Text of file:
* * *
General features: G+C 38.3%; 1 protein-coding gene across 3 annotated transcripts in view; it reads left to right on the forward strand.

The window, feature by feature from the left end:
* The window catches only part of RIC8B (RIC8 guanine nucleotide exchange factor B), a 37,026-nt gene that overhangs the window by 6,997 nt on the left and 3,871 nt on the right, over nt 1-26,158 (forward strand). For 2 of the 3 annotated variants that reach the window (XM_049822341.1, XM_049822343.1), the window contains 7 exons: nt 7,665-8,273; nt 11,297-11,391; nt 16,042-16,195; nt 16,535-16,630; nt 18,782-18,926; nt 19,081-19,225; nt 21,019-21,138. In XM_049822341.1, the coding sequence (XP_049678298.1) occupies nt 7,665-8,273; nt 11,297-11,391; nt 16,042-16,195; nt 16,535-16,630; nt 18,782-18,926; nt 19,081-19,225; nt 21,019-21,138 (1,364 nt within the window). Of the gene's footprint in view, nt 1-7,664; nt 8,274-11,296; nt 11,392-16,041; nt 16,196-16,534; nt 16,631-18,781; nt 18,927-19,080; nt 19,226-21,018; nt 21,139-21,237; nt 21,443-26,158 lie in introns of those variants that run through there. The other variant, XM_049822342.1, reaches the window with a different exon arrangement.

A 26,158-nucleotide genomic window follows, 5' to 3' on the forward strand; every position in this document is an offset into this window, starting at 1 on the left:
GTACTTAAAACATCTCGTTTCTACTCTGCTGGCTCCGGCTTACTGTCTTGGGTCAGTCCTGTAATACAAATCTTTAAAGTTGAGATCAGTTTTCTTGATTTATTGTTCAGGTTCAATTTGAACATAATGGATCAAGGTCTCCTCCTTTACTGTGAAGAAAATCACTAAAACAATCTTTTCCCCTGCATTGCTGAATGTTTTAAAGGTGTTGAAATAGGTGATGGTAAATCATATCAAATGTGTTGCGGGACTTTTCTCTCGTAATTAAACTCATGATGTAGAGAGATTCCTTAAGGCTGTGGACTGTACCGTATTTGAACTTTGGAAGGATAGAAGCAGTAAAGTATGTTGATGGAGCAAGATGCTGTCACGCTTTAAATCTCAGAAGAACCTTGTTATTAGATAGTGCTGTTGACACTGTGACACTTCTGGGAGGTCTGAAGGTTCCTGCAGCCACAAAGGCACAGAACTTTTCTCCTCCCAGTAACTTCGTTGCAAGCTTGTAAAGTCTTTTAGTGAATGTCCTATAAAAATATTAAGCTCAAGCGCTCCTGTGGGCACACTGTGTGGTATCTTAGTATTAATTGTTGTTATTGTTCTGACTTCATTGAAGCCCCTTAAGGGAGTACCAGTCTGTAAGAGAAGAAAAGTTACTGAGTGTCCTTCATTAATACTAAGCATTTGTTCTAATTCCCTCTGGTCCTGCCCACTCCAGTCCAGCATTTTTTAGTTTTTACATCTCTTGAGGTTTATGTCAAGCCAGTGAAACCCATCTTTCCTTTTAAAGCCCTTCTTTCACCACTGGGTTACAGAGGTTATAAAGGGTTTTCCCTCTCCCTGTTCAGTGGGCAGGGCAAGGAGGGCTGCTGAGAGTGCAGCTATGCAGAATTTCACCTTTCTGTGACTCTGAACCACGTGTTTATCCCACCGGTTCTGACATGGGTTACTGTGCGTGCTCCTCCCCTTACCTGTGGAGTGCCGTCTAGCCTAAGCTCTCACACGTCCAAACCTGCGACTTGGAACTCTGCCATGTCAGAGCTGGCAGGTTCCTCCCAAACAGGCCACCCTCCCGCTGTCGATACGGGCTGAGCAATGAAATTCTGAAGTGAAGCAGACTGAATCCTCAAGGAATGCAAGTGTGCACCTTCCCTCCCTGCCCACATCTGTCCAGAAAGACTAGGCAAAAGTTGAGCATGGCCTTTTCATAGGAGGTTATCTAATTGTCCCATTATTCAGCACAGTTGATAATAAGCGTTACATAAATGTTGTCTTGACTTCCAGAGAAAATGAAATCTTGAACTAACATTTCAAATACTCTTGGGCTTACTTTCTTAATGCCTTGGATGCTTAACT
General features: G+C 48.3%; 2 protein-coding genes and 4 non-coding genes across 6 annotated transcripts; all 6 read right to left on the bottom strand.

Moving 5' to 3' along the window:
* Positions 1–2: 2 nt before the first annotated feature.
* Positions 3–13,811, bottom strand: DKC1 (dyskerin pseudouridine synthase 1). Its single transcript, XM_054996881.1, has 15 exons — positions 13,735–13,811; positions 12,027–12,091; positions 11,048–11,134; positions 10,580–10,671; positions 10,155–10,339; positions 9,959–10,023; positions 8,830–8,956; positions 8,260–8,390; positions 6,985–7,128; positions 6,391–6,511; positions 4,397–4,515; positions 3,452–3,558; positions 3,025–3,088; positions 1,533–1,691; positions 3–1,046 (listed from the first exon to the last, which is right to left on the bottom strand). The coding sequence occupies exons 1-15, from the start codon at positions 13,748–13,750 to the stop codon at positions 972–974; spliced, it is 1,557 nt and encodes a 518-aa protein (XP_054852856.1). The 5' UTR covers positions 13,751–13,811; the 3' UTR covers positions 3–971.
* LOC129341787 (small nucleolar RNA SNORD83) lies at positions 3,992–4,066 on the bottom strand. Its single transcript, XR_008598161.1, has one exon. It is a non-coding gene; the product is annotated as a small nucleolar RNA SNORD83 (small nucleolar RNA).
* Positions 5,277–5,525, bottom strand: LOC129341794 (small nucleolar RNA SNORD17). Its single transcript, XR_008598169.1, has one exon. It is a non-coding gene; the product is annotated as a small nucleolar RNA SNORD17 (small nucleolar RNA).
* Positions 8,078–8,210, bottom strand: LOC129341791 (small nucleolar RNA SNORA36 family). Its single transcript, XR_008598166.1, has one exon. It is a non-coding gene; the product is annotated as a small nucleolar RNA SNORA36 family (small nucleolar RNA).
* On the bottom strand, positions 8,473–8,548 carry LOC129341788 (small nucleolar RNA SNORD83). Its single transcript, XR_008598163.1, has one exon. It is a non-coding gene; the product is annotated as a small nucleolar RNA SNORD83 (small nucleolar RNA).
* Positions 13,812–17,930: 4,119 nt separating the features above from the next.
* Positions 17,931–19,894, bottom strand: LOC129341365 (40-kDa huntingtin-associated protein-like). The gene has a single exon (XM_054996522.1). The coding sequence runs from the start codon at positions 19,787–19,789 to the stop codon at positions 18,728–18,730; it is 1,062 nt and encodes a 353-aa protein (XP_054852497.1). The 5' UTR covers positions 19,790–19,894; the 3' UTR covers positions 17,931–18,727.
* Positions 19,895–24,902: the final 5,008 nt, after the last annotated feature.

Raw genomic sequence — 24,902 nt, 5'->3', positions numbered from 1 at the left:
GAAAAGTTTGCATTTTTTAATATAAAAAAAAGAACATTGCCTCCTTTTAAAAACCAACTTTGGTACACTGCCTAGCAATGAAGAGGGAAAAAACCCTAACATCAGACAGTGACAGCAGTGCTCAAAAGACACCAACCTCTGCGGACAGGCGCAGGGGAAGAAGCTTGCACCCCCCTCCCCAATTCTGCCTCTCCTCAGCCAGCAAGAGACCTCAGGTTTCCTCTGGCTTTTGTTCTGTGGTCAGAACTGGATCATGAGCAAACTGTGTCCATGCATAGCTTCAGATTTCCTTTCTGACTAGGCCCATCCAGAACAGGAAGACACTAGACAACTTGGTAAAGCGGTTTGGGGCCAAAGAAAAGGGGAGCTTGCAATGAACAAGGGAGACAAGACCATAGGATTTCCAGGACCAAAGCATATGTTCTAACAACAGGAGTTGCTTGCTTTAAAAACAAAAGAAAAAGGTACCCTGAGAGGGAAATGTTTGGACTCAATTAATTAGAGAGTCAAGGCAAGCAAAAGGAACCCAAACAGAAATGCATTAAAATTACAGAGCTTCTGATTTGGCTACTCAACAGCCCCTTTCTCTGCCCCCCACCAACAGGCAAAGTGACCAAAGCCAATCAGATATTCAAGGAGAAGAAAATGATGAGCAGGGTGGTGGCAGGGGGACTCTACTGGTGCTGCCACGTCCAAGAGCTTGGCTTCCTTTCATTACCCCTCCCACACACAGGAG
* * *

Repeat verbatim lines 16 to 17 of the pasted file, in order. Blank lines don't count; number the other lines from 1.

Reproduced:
* Positions 19,895–24,902: the final 5,008 nt, after the last annotated feature.

Raw genomic sequence — 24,902 nt, 5'->3', positions numbered from 1 at the left: